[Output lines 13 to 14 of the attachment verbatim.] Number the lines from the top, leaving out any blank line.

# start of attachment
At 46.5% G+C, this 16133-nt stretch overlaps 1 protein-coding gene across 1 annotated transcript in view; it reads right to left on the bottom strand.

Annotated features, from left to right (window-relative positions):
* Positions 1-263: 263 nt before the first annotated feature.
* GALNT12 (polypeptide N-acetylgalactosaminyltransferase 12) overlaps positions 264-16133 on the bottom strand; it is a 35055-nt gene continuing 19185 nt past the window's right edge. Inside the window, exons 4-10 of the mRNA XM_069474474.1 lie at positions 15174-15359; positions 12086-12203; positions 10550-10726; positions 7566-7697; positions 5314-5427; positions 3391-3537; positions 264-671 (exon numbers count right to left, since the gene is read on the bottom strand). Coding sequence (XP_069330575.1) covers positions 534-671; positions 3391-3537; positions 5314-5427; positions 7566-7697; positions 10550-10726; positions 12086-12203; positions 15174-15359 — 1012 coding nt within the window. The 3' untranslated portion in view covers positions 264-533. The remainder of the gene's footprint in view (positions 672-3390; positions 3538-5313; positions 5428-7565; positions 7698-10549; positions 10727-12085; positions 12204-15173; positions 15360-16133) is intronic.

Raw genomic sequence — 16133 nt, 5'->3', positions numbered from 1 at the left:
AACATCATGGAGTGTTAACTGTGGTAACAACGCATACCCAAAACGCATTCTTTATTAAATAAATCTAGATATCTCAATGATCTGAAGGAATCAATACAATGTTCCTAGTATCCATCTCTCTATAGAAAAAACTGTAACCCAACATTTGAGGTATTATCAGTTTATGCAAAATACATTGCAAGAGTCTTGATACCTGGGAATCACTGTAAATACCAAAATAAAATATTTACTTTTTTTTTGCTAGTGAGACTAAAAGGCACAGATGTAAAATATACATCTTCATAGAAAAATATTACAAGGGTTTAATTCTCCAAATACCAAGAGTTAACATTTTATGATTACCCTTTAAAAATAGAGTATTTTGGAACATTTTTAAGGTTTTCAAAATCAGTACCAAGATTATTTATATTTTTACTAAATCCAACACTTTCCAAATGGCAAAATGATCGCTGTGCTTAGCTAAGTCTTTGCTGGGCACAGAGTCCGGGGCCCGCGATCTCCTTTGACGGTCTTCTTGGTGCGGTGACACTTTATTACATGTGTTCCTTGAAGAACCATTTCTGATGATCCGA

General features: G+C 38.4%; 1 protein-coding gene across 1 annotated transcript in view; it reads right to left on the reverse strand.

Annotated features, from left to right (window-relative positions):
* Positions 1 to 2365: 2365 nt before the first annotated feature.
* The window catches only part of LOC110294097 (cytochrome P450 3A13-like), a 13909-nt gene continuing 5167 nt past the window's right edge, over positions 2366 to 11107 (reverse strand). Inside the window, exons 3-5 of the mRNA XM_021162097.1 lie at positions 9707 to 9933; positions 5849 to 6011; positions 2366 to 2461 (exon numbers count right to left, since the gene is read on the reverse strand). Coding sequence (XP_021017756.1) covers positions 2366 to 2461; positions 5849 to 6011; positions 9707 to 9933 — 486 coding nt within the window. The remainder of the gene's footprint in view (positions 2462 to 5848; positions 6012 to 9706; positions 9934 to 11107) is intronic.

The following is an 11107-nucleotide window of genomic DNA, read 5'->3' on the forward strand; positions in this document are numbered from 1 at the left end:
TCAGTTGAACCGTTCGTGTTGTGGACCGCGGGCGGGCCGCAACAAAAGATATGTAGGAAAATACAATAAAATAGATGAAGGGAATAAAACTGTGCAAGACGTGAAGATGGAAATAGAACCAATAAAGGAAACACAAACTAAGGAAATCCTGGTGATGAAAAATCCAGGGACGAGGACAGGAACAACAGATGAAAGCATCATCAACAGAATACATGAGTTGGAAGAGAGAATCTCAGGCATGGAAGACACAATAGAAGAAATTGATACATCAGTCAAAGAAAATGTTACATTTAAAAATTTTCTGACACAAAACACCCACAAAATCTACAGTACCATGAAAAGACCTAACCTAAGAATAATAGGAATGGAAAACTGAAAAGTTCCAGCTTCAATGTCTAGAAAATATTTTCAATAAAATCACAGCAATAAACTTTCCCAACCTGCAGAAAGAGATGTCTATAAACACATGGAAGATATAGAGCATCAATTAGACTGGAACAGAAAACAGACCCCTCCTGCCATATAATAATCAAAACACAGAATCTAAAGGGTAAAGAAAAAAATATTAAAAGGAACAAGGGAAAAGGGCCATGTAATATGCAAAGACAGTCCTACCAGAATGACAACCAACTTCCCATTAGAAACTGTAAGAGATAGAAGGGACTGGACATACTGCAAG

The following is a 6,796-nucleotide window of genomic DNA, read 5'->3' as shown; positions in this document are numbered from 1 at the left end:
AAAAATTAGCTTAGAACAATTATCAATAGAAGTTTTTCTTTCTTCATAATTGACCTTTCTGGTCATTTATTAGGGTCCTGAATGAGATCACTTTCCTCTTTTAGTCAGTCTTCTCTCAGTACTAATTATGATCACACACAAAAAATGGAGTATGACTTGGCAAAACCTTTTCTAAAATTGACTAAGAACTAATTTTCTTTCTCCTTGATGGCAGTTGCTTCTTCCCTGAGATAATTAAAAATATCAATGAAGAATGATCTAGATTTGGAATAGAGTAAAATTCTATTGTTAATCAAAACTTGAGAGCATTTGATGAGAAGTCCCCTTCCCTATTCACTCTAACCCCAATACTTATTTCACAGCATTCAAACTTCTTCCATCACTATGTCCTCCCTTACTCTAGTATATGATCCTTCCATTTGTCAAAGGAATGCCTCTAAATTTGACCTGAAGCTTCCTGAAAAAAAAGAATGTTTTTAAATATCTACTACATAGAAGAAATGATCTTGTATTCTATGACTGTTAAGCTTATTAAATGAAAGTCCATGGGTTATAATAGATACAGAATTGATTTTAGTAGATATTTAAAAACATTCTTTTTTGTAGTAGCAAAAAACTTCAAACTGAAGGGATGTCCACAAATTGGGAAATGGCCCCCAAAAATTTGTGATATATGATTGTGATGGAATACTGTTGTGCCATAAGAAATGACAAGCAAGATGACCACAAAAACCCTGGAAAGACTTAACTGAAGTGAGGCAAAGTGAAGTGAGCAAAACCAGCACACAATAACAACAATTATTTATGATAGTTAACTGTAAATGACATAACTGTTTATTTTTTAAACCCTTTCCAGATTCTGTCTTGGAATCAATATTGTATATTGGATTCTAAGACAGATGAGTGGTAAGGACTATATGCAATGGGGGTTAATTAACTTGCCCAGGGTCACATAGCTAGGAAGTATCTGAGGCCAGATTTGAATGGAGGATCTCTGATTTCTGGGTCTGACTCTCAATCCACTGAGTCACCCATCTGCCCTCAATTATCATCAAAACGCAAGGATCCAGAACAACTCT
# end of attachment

The following is a 6,796-nucleotide window of genomic DNA, read 5'->3' as shown; positions in this document are numbered from 1 at the left end:
AAAAATTAGCTTAGAACAATTATCAATAGAAGTTTTTCTTTCTTCATAATTGACCTTTCTGGTCATTTATTAGGGTCCTGAATGAGATCACTTTCCTCTTTTAGTCAGTCTTCTCTCAGTACTAATTATGATCACACACAAAAAATGGAGTATGACTTGGCAAAACCTTTTCTAAAATTGACTAAGAACTAATTTTCTTTCTCCTTGATGGCAGTTGCTTCTTCCCTGAGATAATTAAAAATATCAATGAAGAATGATCTAGATTTGGAATAGAGTAAAATTCTATTGTTAATCAAAACTTGAGAGCATTTGATGAGAAGTCCCCTTCCCTATTCACTCTAACCCCAATACTTATTTCACAGCATTCAAACTTCTTCCATCACTATGTCCTCCCTTACTCTAGTATATGATCCTTCCATTTGTCAAAGGAATGCCTCTAAATTTGACCTGAAGCTTCCTGAAAAAAAAGAATGTTTTTAAATATCTACTACATAGAAGAAATGATCTTGTATTCTATGACTGTTAAGCTTATTAAATGAAAGTCCATGGGTTATAATAGATACAGAATTGATTTTAGTAGATATTTAAAAACATTCTTTTTTGTAGTAGCAAAAAACTTCAAACTGAAGGGATGTCCACAAATTGGGAAATGGCCCCCAAAAATTTGTGATATATGATTGTGATGGAATACTGTTGTGCCATAAGAAATGACAAGCAAGATGACCACAAAAACCCTGGAAAGACTTAACTGAAGTGAGGCAAAGTGAAGTGAGCAAAACCAGCACACAATAACAACAATTATTTATGATAGTTAACTGTAAATGACATAACTGTTTATTTTTTAAACCCTTTCCAGATTCTGTCTTGGAATCAATATTGTATATTGGATTCTAAGACAGATGAGTGGTAAGGACTATATGCAATGGGGGTTAATTAACTTGCCCAGGGTCACATAGCTAGGAAGTATCTGAGGCCAGATTTGAATGGAGGATCTCTGATTTCTGGGTCTGACTCTCAATCCACTGAGTCACCCATCTGCCCTCAATTATCATCAAAACGCAAGGATCCAGAACAACTCT